On December 27th, Chasing Cameron, a series that focuses on the touring life of social media star Cameron Dallas, arrived on Netflix. The show follows Dallas and some of his friends and collaborators as they embark on a tour across Europe. Does that premise make for a compelling series?

Apparently not, according to reviews. Critics have characterized the show as easily-digestible fluff, with Michael Andor Brodeur of The Boston Globe saying the show “feels like peak nothing.” Kevin O’Keeffe of Mic uses the term “propaganda with teeth,” and he spends most his review talking about how much of the show’s drama is dispelled by the fact that Dallas, who also serves as executive producer, clearly wants to maintain a clean image. As he writes:

“Production team Magical Elves (who produced Top Chef) have mined some surprisingly smart drama of the personal and business varieties out of Dallas and his friend’s lives on the road, as well as some less-flattering footage of Dallas himself…Unfortunately, because of the series’ focus on Dallas (and his involvement behind the scenes), Chasing Cameron amounts to little more than propaganda for its star.”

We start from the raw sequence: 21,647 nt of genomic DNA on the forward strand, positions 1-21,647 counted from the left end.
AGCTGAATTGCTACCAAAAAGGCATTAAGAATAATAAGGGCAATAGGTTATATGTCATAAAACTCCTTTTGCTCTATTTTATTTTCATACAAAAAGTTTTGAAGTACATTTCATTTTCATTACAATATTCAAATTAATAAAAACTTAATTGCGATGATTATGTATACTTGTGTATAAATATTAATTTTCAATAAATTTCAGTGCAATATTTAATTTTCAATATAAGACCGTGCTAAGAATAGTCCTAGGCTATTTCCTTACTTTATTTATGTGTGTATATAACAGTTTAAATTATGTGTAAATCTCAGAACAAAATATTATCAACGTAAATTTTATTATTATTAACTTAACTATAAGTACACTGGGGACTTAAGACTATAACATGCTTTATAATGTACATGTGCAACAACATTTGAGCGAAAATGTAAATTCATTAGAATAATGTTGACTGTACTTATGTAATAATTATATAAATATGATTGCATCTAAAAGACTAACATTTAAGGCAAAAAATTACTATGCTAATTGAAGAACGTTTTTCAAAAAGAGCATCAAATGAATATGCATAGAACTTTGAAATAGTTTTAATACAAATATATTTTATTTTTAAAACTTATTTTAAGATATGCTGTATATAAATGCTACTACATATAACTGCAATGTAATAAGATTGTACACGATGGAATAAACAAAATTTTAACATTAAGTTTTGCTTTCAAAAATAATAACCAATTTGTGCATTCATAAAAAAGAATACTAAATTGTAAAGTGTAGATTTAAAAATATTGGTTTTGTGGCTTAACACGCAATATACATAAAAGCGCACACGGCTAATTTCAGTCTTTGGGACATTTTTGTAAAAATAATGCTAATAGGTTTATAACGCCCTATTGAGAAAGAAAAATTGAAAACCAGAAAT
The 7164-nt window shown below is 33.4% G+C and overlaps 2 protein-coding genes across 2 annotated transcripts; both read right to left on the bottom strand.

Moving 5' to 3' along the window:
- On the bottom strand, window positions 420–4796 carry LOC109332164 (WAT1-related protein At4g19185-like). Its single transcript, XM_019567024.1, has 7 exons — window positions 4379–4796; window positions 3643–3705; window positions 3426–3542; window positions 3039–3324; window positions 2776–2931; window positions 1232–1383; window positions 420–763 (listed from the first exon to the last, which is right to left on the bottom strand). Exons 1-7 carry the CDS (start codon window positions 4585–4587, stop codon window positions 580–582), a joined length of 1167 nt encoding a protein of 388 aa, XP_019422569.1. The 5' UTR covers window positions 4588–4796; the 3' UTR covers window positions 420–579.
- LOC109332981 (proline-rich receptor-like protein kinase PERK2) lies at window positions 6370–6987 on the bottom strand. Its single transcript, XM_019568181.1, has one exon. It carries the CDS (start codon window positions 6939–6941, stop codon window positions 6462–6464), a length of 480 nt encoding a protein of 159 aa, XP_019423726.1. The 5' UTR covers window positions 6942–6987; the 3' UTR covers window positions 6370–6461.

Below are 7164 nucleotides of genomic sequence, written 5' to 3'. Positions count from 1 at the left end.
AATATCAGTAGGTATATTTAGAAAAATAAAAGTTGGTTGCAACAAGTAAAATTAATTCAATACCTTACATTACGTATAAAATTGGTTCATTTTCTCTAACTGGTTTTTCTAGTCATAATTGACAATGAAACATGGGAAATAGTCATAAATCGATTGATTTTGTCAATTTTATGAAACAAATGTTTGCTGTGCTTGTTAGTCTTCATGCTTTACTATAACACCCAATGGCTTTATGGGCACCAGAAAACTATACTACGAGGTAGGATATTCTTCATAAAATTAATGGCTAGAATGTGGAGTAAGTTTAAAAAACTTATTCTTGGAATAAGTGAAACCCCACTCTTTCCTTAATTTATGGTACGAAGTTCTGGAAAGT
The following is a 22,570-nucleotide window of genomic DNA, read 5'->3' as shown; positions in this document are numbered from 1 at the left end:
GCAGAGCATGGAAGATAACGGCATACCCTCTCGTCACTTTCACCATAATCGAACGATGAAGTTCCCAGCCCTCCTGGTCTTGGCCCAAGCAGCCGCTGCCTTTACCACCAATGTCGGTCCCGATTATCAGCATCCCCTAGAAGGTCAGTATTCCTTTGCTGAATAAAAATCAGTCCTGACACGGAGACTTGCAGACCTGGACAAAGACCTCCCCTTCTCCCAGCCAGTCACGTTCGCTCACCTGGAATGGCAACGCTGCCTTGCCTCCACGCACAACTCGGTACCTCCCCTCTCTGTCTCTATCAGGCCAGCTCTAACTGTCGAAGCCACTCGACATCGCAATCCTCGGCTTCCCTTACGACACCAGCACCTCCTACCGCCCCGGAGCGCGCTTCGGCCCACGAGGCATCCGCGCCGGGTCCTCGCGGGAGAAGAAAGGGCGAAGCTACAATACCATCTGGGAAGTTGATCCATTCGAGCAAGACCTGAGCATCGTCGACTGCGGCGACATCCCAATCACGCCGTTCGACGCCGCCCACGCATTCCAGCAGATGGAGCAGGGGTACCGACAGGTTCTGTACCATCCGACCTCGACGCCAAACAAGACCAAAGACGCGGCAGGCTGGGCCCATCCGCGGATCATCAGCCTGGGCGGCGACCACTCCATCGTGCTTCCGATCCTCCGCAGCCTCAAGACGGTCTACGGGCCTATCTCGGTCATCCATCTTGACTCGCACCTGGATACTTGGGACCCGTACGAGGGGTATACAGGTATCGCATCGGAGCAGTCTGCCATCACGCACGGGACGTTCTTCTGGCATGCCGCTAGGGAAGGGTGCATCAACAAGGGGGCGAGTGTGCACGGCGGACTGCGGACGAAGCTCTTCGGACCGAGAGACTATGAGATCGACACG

Audience response has not been much better. Dallas’ fans have been predictably content with Chasing Cameron, but the show has an average IMDB rating of just 3.6 out of 10 based on 131 user reviews.

The reaction of Dallas’ fans explains why Chasing Cameron was made with as much deference toward its star as possible. Still, I must reiterate that in order for the online video industry to progress as a whole, it is important to take a critical, sometimes negative look at creators like Dallas and the careers they have established for themselves. If Chasing Cameron comes back for more, I hope it will have a sharper edge to it.

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